A 72-year-old man was recently awarded $776,000 in a tragic surgical error case. In the lawsuit, the man alleged that his wife contracted fatal, end-stage liver disease in 2011 due to a surgeon error. The lawsuit, like similar lawsuits in Maryland, blamed the woman's surgeon for her death. The suit alleged that she would not have contracted the liver disease if the medical malpractice had not occurred.
Allegedly, the surgeon placed the staples in the wrong place, which blocked the woman's bile ducts on her liver. By the time the staples were removed, it was too late. The woman's liver had already been destroyed, and she was put on a waiting list to receive a donor liver.
In contrast, the surgeon who performed the procedure disagreed. He said that he put the staples in the appropriate place. The defense also argued that autopsy reports were unable to determine if the woman had actually died from liver disease or if she had died from Lou Gehrig's disease. Lou Gehrig's disease was a prior condition that the woman suffered from, which caused her to be placed in a nursing home. The surgical error with regard to the staples occurred a couple of months later, when she had her gallbladder removed.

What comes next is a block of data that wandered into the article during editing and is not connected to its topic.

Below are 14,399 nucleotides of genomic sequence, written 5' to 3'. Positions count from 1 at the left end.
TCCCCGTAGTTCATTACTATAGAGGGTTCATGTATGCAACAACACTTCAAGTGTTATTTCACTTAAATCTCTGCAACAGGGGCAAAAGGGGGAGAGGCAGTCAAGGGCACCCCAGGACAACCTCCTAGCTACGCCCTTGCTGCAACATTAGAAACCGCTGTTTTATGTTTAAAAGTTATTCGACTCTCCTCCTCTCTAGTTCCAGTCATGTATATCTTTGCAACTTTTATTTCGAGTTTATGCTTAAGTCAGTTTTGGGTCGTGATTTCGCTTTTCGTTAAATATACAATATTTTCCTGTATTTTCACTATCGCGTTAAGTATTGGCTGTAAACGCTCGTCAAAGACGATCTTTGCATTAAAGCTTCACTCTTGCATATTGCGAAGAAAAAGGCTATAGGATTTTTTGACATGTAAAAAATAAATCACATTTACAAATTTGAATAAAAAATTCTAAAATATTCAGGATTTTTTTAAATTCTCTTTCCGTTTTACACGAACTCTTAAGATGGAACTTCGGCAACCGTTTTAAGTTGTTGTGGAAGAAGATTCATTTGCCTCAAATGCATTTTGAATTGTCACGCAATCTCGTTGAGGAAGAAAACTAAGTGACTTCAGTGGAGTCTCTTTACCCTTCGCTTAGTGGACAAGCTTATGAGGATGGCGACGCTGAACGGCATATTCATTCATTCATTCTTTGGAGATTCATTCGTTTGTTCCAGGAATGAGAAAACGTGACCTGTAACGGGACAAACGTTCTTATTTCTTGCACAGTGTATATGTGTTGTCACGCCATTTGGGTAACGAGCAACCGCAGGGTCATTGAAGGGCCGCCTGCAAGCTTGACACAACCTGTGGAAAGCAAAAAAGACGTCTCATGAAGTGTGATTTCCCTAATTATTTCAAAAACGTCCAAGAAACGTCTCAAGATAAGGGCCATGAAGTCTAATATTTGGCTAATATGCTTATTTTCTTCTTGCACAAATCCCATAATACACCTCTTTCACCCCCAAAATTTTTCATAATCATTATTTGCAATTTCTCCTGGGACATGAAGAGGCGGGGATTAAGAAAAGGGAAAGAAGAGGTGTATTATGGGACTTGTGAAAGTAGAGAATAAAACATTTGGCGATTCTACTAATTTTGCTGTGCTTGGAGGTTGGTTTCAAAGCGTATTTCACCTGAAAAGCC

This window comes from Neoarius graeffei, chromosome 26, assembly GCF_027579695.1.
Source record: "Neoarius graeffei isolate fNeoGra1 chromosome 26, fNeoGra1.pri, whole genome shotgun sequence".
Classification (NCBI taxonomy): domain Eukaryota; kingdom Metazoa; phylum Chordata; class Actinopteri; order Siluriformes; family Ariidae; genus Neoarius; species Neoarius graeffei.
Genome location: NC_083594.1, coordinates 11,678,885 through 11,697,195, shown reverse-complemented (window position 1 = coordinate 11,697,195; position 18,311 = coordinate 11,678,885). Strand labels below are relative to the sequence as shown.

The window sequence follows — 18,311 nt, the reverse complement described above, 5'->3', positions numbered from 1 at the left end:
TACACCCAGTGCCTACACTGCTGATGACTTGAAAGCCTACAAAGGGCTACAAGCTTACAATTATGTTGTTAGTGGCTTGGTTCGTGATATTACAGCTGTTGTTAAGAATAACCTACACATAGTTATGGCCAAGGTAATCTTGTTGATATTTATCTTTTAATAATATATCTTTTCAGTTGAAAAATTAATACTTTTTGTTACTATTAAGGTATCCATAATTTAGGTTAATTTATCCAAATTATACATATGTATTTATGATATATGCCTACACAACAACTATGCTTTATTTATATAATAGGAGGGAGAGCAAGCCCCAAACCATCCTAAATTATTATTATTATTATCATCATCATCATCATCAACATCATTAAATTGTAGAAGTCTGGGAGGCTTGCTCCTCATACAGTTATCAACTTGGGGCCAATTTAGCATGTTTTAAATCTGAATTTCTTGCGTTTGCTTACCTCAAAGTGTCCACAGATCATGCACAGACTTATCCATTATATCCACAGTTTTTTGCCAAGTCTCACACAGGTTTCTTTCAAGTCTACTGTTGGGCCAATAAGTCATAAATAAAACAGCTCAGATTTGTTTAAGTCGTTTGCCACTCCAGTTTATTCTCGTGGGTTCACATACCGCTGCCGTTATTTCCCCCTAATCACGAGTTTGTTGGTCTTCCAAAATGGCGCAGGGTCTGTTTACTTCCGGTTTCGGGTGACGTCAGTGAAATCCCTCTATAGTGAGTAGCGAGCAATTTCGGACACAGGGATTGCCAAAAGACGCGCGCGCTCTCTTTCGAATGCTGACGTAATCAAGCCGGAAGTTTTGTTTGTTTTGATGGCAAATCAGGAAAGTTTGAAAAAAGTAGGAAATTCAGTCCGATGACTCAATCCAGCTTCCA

Following the jury award, the woman's husband expressed his relief and mentioned that his wife had asked him not to give up the fight. The amount of money awarded is small in comparison to the devastating tragedy of losing his wife. Nevertheless, the process of successfully litigating a medical malpractice case based upon a surgeon error in Maryland can bring some sense of closure for the victim or (in the event of a fatal mistake) the surviving family members, even if it can never heal the pain of a loss that will never fully go away.